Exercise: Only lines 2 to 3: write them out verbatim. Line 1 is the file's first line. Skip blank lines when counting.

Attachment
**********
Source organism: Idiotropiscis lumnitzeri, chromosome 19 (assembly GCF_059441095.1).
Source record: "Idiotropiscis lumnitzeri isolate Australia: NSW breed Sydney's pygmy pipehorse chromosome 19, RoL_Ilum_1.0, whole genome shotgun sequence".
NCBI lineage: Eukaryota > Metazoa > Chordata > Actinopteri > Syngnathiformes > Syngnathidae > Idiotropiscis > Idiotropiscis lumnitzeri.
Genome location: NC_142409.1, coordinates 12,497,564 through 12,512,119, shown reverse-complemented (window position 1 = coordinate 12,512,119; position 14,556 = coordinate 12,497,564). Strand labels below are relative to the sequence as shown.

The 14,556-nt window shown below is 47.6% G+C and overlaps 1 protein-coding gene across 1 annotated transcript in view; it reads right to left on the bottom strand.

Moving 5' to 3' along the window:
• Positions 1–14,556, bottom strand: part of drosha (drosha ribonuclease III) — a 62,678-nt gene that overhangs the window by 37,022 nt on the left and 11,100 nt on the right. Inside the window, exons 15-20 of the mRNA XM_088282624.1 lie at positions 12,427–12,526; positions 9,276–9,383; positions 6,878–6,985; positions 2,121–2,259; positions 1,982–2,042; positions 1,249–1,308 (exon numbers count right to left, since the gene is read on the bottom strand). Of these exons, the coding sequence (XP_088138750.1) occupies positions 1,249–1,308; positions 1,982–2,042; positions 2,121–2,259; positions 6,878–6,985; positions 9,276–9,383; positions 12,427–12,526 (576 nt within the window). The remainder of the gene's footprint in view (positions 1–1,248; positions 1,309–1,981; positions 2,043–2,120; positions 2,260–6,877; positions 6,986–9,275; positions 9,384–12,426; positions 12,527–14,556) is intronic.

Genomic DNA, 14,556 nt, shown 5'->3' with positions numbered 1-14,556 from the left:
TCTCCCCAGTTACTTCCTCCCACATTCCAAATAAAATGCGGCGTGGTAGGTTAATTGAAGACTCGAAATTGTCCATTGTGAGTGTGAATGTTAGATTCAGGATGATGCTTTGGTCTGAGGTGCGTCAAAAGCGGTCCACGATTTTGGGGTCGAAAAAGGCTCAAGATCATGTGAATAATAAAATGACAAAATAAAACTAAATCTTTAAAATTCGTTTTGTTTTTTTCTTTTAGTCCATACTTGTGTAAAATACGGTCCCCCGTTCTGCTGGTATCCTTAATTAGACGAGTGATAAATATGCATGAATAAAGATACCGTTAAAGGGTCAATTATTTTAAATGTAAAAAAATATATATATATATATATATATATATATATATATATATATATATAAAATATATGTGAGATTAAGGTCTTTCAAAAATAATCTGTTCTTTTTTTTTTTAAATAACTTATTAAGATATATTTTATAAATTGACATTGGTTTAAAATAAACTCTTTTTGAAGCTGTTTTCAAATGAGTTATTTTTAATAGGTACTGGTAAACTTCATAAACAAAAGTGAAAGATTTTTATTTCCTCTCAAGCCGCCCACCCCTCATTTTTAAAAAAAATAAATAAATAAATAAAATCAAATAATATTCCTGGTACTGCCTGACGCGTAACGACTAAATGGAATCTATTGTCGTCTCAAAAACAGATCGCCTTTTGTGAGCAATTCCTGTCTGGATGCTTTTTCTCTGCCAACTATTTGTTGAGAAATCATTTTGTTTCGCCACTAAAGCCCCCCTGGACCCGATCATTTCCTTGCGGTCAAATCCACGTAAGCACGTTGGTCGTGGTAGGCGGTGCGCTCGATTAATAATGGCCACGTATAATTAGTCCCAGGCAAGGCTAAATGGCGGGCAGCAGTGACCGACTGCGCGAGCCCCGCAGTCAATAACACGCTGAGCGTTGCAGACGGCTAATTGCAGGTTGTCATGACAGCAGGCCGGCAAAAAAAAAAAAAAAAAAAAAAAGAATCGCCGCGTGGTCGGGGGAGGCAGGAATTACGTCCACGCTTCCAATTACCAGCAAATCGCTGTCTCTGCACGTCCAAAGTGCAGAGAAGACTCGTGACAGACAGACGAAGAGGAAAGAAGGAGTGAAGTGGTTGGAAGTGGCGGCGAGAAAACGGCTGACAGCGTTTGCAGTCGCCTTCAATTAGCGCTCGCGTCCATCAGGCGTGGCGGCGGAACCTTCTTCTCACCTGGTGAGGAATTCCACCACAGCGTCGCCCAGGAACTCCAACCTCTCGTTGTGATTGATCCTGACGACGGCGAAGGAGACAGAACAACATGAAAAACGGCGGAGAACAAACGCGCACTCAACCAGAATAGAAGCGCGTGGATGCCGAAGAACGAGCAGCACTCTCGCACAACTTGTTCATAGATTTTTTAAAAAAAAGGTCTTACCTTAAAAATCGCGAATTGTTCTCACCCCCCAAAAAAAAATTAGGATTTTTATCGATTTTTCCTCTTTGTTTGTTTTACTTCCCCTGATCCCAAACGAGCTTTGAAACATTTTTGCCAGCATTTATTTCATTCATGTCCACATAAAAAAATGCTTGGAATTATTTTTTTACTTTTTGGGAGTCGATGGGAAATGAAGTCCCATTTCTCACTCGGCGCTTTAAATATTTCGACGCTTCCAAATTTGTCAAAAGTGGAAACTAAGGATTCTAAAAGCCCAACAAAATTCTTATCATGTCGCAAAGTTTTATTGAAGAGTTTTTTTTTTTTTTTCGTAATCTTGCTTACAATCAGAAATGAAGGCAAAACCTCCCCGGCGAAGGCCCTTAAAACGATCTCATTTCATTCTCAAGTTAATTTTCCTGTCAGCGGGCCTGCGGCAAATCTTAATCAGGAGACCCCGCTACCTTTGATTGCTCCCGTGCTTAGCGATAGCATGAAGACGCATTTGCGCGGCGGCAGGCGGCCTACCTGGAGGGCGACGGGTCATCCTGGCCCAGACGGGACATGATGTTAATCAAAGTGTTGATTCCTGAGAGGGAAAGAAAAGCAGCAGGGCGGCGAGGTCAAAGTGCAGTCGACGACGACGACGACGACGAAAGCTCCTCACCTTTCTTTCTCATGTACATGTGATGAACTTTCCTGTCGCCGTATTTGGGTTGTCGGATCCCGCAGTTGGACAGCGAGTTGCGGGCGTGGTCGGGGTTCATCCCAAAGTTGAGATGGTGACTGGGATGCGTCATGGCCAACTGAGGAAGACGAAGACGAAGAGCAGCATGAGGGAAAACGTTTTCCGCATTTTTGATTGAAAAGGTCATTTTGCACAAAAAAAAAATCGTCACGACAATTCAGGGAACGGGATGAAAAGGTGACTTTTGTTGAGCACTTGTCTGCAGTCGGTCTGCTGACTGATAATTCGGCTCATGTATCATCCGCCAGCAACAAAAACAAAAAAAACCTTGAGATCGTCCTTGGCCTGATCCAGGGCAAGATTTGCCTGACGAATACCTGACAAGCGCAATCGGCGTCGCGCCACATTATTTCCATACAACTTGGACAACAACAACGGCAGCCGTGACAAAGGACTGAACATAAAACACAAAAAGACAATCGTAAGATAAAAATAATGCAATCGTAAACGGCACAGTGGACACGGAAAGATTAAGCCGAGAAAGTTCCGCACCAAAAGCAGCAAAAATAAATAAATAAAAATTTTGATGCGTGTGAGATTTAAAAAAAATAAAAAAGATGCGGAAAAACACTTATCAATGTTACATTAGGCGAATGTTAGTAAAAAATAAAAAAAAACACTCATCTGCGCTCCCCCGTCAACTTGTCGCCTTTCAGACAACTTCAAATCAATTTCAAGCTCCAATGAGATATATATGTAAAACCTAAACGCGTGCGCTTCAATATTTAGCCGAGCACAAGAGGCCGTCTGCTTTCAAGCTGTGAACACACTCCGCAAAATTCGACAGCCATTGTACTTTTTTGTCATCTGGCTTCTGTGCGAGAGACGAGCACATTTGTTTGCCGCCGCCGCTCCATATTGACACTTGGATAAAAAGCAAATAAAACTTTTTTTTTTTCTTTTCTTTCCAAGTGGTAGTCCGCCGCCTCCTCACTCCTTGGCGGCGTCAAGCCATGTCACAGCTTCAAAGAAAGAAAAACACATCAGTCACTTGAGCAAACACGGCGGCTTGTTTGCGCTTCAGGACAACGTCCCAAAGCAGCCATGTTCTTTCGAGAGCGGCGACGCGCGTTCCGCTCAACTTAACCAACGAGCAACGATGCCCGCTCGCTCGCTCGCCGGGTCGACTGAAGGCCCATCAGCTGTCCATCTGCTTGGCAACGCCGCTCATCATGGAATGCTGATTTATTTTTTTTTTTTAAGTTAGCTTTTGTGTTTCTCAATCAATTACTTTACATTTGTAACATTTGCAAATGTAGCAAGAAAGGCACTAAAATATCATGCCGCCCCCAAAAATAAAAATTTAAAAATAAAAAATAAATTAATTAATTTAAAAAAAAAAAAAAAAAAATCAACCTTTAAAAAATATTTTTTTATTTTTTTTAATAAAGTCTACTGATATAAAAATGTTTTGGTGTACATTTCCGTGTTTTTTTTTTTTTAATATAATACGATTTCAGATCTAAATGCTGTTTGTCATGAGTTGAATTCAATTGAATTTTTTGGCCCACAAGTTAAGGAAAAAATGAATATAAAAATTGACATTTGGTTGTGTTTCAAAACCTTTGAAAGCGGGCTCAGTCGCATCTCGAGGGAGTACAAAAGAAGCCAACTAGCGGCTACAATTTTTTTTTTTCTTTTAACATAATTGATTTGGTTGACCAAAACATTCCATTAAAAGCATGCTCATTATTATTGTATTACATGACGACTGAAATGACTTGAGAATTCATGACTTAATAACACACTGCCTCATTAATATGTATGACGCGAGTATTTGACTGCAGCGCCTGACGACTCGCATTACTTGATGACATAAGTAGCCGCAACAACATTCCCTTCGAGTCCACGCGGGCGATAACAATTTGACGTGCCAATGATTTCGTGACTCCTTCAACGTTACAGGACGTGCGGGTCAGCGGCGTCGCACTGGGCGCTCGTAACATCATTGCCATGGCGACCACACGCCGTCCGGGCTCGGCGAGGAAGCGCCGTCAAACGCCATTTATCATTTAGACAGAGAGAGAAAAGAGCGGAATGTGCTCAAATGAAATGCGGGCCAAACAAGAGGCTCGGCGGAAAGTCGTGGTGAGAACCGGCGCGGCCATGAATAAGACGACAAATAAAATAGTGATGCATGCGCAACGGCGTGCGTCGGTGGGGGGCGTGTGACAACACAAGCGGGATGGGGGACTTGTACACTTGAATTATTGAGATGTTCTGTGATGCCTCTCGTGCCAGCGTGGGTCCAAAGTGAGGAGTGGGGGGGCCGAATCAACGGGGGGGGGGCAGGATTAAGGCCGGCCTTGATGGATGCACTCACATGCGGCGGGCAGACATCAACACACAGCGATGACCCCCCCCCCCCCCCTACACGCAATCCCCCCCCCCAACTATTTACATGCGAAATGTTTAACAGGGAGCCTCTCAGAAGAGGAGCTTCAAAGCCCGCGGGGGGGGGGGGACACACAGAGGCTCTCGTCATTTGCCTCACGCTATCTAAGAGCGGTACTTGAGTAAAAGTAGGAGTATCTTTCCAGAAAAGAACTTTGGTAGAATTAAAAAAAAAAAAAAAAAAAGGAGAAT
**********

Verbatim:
Source record: "Idiotropiscis lumnitzeri isolate Australia: NSW breed Sydney's pygmy pipehorse chromosome 19, RoL_Ilum_1.0, whole genome shotgun sequence".
NCBI lineage: Eukaryota > Metazoa > Chordata > Actinopteri > Syngnathiformes > Syngnathidae > Idiotropiscis > Idiotropiscis lumnitzeri.